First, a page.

Israel has begun construction of its controversial security barrier in and around southern portions of the West Bank, following last week's twin suicide bus bombings in the nearby city of Beersheva.
Bulldozers have begun clearing areas along a stretch of land near the West Bank city of Hebron. Officials say it is part of a plan to build a security barrier running 30 kilometers between Israeli settlements and Palestinian villages in the area.
Defense Ministry officials deny the construction is linked to last week's suicide bombings in the nearby city of Beersheva. But, there was a significant public outcry following the attacks because the suicide bombers were able to infiltrate Beersheva from Hebron through an area where the barrier has not yet been built.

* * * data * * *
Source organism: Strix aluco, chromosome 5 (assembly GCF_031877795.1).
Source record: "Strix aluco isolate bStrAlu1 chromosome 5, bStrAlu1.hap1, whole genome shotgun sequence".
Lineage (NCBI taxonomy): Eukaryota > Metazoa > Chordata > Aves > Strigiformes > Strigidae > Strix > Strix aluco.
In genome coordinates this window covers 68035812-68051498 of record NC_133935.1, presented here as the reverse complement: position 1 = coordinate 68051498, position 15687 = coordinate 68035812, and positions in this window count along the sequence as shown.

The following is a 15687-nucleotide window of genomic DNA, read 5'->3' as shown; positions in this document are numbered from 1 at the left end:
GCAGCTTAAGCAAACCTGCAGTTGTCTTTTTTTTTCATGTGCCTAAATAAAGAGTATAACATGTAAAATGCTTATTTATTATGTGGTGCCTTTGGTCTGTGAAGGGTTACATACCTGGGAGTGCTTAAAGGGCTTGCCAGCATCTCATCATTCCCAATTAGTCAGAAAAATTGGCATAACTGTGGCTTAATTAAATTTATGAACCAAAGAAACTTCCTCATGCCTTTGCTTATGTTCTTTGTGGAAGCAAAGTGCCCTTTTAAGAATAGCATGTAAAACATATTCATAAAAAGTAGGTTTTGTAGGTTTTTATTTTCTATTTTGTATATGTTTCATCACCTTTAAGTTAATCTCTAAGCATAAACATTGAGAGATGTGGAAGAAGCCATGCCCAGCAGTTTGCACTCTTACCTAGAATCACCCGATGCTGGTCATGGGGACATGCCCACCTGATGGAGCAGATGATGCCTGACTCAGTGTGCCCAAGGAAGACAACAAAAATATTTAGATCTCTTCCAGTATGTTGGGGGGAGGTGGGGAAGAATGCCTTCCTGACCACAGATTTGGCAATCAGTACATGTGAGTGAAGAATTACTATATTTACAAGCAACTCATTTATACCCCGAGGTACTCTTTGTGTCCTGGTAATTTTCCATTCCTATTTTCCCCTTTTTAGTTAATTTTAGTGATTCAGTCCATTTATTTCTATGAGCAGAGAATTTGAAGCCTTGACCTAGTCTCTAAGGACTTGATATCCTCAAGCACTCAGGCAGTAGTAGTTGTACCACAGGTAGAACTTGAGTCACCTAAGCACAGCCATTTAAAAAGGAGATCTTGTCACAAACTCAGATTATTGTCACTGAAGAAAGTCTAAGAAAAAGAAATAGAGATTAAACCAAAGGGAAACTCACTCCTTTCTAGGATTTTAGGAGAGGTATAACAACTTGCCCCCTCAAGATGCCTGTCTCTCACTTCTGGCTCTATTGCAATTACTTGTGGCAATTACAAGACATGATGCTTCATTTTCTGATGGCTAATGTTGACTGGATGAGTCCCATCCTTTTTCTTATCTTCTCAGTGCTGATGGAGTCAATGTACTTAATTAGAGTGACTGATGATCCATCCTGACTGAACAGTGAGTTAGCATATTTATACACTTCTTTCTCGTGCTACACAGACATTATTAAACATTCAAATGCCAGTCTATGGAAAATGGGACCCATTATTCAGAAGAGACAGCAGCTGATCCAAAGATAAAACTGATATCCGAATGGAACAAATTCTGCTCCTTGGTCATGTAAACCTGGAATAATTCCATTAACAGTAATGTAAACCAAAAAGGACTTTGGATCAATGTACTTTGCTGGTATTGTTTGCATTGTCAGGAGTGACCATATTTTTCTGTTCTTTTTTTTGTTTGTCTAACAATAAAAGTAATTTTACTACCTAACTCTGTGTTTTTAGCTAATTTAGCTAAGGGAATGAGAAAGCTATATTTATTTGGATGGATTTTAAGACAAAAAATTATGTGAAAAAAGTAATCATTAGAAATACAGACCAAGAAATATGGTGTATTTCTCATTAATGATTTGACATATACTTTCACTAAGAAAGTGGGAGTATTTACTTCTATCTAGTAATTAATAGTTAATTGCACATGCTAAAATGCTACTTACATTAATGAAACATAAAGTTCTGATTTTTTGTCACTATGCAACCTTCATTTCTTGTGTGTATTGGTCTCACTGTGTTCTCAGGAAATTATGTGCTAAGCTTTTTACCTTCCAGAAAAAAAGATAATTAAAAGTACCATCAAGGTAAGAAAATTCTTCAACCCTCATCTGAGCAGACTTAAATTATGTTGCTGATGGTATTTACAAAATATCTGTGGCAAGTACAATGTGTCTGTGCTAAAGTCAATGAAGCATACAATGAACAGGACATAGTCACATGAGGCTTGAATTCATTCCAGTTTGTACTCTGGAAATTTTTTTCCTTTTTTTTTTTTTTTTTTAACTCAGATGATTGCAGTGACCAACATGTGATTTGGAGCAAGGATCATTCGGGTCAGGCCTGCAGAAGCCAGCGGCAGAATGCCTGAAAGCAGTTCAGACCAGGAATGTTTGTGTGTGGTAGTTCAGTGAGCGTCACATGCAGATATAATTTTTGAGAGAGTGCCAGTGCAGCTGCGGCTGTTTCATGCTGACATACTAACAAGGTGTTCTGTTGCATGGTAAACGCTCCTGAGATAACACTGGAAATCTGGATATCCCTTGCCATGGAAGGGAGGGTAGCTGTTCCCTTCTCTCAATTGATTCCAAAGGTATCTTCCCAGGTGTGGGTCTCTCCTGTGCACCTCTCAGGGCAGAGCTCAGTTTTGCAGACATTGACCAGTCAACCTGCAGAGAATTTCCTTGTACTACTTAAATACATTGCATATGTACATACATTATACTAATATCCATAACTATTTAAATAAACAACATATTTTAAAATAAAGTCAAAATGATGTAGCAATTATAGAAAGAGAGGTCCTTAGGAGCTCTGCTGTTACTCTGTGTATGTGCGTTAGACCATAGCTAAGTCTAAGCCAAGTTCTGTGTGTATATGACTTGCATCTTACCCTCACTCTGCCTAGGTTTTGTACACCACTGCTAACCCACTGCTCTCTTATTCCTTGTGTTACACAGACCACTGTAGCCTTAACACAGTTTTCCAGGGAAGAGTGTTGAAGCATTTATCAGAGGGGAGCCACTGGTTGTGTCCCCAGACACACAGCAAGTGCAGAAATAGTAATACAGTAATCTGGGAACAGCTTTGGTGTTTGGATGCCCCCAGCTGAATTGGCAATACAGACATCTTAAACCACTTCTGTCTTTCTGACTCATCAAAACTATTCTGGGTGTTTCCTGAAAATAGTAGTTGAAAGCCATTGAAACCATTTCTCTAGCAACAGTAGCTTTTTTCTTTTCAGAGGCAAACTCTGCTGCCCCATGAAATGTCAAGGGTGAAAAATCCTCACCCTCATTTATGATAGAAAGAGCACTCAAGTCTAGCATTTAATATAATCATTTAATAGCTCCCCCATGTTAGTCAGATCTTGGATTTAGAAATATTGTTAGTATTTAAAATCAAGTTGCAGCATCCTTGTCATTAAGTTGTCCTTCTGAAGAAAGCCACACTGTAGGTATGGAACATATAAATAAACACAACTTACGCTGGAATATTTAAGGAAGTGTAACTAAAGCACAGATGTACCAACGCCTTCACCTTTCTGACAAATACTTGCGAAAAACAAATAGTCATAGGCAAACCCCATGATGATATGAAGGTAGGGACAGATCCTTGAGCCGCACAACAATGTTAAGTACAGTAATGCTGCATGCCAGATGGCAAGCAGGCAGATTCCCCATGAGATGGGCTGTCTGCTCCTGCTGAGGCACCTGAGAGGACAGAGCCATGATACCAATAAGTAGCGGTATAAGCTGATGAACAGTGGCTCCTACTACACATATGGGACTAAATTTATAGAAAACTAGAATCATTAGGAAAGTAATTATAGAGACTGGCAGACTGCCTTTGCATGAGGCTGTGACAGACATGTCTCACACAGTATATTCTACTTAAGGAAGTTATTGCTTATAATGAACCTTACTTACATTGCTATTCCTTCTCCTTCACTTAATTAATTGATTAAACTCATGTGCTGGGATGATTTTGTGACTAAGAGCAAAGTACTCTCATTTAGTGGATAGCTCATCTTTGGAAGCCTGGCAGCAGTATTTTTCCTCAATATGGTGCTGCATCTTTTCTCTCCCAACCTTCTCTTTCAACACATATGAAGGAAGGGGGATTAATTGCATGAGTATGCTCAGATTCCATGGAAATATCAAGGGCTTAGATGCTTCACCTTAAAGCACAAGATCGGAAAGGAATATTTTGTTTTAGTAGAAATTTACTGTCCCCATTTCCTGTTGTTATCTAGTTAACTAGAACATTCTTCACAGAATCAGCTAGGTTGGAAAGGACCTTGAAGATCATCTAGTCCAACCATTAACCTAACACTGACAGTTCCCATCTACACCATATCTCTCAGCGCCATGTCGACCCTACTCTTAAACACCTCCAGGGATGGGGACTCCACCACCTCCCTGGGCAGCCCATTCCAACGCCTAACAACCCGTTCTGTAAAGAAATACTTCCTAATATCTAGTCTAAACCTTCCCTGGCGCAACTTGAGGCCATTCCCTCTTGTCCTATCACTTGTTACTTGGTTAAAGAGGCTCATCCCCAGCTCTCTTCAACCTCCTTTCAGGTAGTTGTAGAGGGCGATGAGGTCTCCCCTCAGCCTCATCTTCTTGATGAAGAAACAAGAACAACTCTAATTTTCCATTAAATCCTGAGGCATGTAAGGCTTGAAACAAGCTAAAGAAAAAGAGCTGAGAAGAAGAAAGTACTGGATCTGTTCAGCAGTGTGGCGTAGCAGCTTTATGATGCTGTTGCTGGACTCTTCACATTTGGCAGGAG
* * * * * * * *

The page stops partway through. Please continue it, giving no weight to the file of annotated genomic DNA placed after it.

Israel began building the barrier two-years ago and plans to stretch this combination of concrete walls, razor wire fences, and trenches for more than 600-kilometers in and around the West Bank. The focus has been on areas in the north.
Officials say the barrier has been successful in keeping Palestinian militants from launching attacks from areas where the project has been completed.
Palestinians and human-rights groups argue that Israel is building the barrier not for security, but rather to grab as much Palestinian land as possible. They point to the route of the barrier, which runs far into the West Bank in some areas, taking Palestinian land and isolating Palestinian towns and villages in the process.
The southern Israeli city of Beersheva is located in the Negev Desert and seemed far removed from the usual scenes of Palestinian militant attacks. All that changed last week when two suicide bombers from Hebron blew themselves up on two Beersheva city buses, killing 16 people and injuring more than 80 others.